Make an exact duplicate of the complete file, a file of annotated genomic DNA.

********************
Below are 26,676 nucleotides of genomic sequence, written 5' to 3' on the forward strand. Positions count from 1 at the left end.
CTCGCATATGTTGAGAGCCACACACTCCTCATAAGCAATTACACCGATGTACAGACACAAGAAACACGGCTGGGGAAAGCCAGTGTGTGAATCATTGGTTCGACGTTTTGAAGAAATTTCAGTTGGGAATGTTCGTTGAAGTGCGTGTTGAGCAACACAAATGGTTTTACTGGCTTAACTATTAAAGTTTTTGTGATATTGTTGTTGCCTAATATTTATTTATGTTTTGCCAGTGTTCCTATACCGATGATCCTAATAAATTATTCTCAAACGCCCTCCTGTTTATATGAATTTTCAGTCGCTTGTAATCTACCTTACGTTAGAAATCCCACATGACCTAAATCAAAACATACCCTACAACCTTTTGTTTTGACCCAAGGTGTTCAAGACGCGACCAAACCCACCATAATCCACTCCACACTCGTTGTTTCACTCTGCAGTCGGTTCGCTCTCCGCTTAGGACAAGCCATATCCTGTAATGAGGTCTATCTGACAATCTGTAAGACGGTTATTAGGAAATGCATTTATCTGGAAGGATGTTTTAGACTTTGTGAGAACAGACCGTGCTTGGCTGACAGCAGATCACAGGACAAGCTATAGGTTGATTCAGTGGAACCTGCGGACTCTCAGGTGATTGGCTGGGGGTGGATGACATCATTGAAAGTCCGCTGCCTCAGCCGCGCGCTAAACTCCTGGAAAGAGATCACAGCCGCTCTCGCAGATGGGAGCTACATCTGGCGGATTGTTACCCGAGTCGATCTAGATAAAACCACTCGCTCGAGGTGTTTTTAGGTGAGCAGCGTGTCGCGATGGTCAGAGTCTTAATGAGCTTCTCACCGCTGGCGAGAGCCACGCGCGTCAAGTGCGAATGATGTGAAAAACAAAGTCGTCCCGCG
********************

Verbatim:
Below are 26,676 nucleotides of genomic sequence, written 5' to 3' on the forward strand. Positions count from 1 at the left end.
CTCGCATATGTTGAGAGCCACACACTCCTCATAAGCAATTACACCGATGTACAGACACAAGAAACACGGCTGGGGAAAGCCAGTGTGTGAATCATTGGTTCGACGTTTTGAAGAAATTTCAGTTGGGAATGTTCGTTGAAGTGCGTGTTGAGCAACACAAATGGTTTTACTGGCTTAACTATTAAAGTTTTTGTGATATTGTTGTTGCCTAATATTTATTTATGTTTTGCCAGTGTTCCTATACCGATGATCCTAATAAATTATTCTCAAACGCCCTCCTGTTTATATGAATTTTCAGTCGCTTGTAATCTACCTTACGTTAGAAATCCCACATGACCTAAATCAAAACATACCCTACAACCTTTTGTTTTGACCCAAGGTGTTCAAGACGCGACCAAACCCACCATAATCCACTCCACACTCGTTGTTTCACTCTGCAGTCGGTTCGCTCTCCGCTTAGGACAAGCCATATCCTGTAATGAGGTCTATCTGACAATCTGTAAGACGGTTATTAGGAAATGCATTTATCTGGAAGGATGTTTTAGACTTTGTGAGAACAGACCGTGCTTGGCTGACAGCAGATCACAGGACAAGCTATAGGTTGATTCAGTGGAACCTGCGGACTCTCAGGTGATTGGCTGGGGGTGGATGACATCATTGAAAGTCCGCTGCCTCAGCCGCGCGCTAAACTCCTGGAAAGAGATCACAGCCGCTCTCGCAGATGGGAGCTACATCTGGCGGATTGTTACCCGAGTCGATCTAGATAAAACCACTCGCTCGAGGTGTTTTTAGGTGAGCAGCGTGTCGCGATGGTCAGAGTCTTAATGAGCTTCTCACCGCTGGCGAGAGCCACGCGCGTCAAGTGCGAATGATGTGAAAAACAAAGTCGTCCCGCG